Of all types of cancer worldwide, lung cancer is the most common, accounting for about 13% of all new cancer cases. It is also the leading cause of cancer death, exceeding that of colon, prostate, and breast cancers combined. In 2018 alone, there were 2.1 million new cases of lung cancer, which caused over 1.8 million deaths, according to the World Health Organization. Statistics from the United States show similar findings, with approximately 154,050 deaths in 2018.
Although anyone can develop lung cancer, it is most prevalent in older people. The majority of those diagnosed with the disease are aged 65 or older, with the average age being 70 at the time of diagnosis. On average, men have a 1 in 15 chance of developing lung cancer in their lifetime, while women have a 1 in 17 chance.
Factors that increase an individual’s risk of contracting lung cancer include smoking, secondhand smoke, pollution, and exposure to radon, asbestos, diesel exhaust, or certain other chemicals. If you’re 55 or older or have been smoking heavily for many years, it is recommended that you get a lung cancer screening done.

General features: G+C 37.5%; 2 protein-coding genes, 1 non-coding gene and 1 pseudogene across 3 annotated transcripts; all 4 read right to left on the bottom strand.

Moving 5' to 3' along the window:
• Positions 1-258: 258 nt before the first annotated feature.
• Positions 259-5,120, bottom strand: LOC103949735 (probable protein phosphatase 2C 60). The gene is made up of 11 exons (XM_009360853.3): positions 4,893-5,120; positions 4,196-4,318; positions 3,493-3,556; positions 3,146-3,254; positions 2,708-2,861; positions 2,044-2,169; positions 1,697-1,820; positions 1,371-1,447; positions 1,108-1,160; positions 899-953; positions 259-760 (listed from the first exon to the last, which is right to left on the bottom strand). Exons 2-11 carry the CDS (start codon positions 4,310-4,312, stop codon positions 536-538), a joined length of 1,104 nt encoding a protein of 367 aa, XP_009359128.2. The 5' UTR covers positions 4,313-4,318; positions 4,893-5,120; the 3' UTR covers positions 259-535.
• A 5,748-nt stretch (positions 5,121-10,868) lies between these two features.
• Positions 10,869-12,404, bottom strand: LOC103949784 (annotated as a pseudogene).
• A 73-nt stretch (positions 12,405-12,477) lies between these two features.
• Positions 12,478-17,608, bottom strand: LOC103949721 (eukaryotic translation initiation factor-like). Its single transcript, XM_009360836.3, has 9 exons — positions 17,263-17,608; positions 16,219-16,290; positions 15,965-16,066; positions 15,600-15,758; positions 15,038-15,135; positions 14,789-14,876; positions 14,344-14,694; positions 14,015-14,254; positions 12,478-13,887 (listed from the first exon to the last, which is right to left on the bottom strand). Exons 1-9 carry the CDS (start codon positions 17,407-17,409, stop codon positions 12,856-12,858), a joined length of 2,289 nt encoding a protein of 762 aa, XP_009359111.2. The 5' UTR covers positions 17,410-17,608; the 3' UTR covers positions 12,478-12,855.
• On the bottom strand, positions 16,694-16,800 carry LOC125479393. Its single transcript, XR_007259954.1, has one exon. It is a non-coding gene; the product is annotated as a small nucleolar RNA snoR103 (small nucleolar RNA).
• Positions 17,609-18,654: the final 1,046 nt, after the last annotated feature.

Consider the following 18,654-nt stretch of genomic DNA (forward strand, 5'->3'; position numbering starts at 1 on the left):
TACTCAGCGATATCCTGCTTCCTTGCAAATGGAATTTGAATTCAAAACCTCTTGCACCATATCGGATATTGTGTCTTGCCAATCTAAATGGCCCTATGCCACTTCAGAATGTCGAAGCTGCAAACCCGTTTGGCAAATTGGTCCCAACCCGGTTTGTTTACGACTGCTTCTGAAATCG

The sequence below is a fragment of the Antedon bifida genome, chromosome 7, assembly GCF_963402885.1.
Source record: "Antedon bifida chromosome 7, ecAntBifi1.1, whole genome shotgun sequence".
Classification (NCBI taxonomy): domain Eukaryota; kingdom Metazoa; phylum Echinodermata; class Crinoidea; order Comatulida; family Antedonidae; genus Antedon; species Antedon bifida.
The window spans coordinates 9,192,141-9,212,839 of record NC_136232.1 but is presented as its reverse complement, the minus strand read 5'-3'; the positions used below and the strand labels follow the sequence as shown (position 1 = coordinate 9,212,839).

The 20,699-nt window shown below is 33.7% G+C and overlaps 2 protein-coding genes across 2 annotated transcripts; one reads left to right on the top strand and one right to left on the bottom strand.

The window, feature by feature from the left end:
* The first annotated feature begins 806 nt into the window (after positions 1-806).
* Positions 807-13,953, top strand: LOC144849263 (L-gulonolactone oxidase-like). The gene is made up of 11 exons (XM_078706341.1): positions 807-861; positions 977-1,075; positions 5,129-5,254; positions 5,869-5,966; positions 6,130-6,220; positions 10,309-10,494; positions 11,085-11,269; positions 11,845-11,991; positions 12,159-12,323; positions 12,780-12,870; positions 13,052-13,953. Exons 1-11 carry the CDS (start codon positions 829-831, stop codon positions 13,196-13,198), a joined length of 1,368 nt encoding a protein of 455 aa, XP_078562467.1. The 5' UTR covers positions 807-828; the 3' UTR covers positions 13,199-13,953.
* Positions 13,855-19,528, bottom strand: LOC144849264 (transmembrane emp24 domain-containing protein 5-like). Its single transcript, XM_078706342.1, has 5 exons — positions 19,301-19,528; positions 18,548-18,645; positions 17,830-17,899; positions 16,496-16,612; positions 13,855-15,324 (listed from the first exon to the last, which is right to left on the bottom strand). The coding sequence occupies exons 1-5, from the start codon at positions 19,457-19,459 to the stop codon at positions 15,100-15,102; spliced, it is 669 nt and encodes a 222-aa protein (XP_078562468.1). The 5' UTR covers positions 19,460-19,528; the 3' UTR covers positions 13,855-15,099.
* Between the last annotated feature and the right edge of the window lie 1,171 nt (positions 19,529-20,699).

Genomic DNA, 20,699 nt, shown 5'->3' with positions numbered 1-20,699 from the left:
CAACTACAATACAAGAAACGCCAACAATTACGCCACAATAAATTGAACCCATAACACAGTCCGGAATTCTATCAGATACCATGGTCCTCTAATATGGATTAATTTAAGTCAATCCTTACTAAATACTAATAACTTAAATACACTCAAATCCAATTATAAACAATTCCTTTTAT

We have compiled 9 symptoms and signs of lung cancer to help you know what to watch out for, especially if you haven’t had a lung cancer screening:
1. Chronic Hacking or Raspy Coughing
Chronic, raspy coughing or hacking is one of the most prevalent signs of lung cancer, with nearly 47 to 86% of lung cancer patients reporting this symptom. Normally, coughing is a natural way of expelling irritants, chemicals, or foreign bodies from the airways. In lung cancer, though, tumor tissues trigger airway receptors that are responsible for expelling or inflammatory responses, causing you to cough.
Additionally, fluids may build up in the chest cavity, which causes coughing. If you are coughing up blood or rust-colored spit/phlegm, see your doctor immediately.
2. Prolonged Shortness of Breath
When tumor cells grow in the lungs, they may block major airways and result in long-term shortness of breath. In addition, as fluids build up in the lungs, breathing may become more difficult, as well.
3. Rapid Weight Loss or Gain
Lung cancer can cause both weight loss or gain. As cancer cells grow, they consume large amounts of nutrients and energy that otherwise would’ve been used by the body. Additionally, cancer cells release hormones and other chemicals that may trigger cachexia or the production of brown fat, contributing to rapid weight loss.
On the other hand, some people may experience rapid weight gain. This happens when cancer cells send messages to the body telling it to make more of the adrenocorticotropic hormone (ACTH), which raises levels of cortisol, resulting in fluid retention and weight gain.
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